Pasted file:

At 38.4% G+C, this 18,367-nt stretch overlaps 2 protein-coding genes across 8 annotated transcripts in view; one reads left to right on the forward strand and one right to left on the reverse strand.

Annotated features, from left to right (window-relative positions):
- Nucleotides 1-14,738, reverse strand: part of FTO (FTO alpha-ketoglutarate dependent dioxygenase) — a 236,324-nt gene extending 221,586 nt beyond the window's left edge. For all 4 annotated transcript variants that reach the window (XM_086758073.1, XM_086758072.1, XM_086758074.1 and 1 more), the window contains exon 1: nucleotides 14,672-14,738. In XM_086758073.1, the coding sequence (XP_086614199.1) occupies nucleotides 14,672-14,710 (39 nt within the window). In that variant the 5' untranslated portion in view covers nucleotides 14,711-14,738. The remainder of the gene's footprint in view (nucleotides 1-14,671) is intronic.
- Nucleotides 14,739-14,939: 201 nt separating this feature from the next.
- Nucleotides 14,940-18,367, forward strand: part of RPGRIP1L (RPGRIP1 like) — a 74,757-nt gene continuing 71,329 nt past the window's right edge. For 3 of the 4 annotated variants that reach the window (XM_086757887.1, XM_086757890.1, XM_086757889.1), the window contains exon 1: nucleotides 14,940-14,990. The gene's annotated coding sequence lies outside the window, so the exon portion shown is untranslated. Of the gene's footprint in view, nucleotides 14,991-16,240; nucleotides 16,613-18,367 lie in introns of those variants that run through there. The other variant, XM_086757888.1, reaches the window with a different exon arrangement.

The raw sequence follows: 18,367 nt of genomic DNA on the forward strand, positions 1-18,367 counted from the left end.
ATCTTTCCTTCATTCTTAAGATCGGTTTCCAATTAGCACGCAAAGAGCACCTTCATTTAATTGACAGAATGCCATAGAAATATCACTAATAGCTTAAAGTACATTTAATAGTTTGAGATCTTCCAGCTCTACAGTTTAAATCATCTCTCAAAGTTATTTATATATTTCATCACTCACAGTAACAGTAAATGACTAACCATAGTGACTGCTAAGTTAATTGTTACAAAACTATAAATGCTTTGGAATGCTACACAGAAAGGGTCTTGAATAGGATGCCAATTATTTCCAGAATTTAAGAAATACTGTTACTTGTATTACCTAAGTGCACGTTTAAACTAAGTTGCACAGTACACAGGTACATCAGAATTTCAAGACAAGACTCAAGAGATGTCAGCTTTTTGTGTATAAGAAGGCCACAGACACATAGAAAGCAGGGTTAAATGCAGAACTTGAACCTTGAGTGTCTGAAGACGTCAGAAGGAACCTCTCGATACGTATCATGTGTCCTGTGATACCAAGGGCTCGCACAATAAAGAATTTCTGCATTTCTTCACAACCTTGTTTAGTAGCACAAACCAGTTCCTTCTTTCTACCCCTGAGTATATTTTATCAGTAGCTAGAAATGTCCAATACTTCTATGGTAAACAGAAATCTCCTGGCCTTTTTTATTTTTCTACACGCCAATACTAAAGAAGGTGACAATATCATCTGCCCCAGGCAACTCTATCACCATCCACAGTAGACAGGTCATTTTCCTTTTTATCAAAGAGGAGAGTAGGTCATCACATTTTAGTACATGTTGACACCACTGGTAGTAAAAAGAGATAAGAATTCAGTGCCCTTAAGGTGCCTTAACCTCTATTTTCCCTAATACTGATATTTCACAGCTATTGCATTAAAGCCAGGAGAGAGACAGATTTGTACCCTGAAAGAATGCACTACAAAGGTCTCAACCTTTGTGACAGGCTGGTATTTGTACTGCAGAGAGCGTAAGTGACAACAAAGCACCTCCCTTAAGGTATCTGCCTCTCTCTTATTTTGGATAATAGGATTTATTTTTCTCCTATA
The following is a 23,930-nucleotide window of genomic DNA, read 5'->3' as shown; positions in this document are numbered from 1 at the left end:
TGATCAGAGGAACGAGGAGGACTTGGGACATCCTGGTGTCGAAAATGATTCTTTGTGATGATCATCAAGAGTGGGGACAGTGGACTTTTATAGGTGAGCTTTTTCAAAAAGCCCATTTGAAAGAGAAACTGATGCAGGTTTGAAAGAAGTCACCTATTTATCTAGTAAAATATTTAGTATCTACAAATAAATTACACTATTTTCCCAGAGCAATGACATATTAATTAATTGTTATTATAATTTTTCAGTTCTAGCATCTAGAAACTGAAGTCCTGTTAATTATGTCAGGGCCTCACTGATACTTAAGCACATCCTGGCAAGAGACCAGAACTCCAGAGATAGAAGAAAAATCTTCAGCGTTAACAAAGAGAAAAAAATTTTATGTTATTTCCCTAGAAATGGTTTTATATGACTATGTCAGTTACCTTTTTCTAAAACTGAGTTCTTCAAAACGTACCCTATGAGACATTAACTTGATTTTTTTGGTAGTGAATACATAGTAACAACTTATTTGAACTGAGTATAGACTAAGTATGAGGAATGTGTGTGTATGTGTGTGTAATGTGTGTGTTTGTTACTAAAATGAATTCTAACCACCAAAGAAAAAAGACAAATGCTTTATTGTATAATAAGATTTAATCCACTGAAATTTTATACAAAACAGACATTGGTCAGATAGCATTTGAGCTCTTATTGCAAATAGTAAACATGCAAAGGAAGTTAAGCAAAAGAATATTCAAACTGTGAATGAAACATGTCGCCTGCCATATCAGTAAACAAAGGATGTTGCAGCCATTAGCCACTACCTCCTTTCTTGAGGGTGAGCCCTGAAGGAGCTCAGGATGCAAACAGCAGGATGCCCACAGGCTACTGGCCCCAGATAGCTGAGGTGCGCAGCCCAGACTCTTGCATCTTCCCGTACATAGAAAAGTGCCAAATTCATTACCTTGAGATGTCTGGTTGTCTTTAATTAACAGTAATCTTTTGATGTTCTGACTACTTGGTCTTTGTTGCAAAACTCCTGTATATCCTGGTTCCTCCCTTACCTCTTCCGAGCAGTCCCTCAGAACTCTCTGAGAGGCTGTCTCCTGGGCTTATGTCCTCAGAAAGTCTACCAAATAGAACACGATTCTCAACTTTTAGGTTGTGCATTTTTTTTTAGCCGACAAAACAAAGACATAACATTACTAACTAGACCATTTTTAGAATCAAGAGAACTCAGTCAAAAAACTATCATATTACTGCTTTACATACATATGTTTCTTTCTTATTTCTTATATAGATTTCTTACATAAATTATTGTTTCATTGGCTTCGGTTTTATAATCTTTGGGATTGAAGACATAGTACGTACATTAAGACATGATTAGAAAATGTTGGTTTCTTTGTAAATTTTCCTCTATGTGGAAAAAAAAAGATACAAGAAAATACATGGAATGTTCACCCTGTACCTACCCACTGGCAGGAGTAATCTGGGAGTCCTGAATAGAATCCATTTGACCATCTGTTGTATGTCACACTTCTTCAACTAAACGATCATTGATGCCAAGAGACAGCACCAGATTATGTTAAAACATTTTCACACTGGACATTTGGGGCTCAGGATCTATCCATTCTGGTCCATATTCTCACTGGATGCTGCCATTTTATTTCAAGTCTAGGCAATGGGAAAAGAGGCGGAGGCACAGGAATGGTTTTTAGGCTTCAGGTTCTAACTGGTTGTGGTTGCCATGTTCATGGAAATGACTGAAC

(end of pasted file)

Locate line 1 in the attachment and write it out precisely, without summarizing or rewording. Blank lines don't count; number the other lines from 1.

At 38.4% G+C, this 18,367-nt stretch overlaps 2 protein-coding genes across 8 annotated transcripts in view; one reads left to right on the forward strand and one right to left on the reverse strand.